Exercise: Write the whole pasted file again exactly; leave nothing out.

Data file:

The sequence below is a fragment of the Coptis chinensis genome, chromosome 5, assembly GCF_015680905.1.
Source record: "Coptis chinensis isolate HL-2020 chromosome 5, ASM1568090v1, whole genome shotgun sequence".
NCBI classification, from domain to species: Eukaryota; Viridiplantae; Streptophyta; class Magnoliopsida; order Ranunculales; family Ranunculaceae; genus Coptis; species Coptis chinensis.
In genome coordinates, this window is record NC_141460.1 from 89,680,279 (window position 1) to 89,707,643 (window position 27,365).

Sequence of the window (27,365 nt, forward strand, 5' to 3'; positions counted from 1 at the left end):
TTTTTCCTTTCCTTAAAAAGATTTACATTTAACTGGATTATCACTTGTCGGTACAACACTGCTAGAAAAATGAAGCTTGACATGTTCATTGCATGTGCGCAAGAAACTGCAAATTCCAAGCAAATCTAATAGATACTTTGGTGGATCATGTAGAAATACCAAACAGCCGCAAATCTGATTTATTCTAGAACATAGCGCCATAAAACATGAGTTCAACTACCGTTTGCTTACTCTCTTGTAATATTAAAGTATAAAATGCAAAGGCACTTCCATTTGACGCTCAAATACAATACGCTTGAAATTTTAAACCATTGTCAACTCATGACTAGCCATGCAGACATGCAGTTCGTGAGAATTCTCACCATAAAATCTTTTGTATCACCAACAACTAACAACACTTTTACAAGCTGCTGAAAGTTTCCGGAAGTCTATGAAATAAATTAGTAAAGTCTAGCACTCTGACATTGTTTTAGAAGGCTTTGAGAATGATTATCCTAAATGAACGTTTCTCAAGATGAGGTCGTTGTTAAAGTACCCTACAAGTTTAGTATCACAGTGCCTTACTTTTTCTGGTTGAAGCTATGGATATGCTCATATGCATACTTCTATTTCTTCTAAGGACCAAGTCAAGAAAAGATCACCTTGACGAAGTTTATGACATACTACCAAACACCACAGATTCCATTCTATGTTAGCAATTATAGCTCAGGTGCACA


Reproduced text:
The sequence below is a fragment of the Coptis chinensis genome, chromosome 5, assembly GCF_015680905.1.
Source record: "Coptis chinensis isolate HL-2020 chromosome 5, ASM1568090v1, whole genome shotgun sequence".
NCBI classification, from domain to species: Eukaryota; Viridiplantae; Streptophyta; class Magnoliopsida; order Ranunculales; family Ranunculaceae; genus Coptis; species Coptis chinensis.
In genome coordinates, this window is record NC_141460.1 from 89,680,279 (window position 1) to 89,707,643 (window position 27,365).

Sequence of the window (27,365 nt, forward strand, 5' to 3'; positions counted from 1 at the left end):
TTTTTCCTTTCCTTAAAAAGATTTACATTTAACTGGATTATCACTTGTCGGTACAACACTGCTAGAAAAATGAAGCTTGACATGTTCATTGCATGTGCGCAAGAAACTGCAAATTCCAAGCAAATCTAATAGATACTTTGGTGGATCATGTAGAAATACCAAACAGCCGCAAATCTGATTTATTCTAGAACATAGCGCCATAAAACATGAGTTCAACTACCGTTTGCTTACTCTCTTGTAATATTAAAGTATAAAATGCAAAGGCACTTCCATTTGACGCTCAAATACAATACGCTTGAAATTTTAAACCATTGTCAACTCATGACTAGCCATGCAGACATGCAGTTCGTGAGAATTCTCACCATAAAATCTTTTGTATCACCAACAACTAACAACACTTTTACAAGCTGCTGAAAGTTTCCGGAAGTCTATGAAATAAATTAGTAAAGTCTAGCACTCTGACATTGTTTTAGAAGGCTTTGAGAATGATTATCCTAAATGAACGTTTCTCAAGATGAGGTCGTTGTTAAAGTACCCTACAAGTTTAGTATCACAGTGCCTTACTTTTTCTGGTTGAAGCTATGGATATGCTCATATGCATACTTCTATTTCTTCTAAGGACCAAGTCAAGAAAAGATCACCTTGACGAAGTTTATGACATACTACCAAACACCACAGATTCCATTCTATGTTAGCAATTATAGCTCAGGTGCACA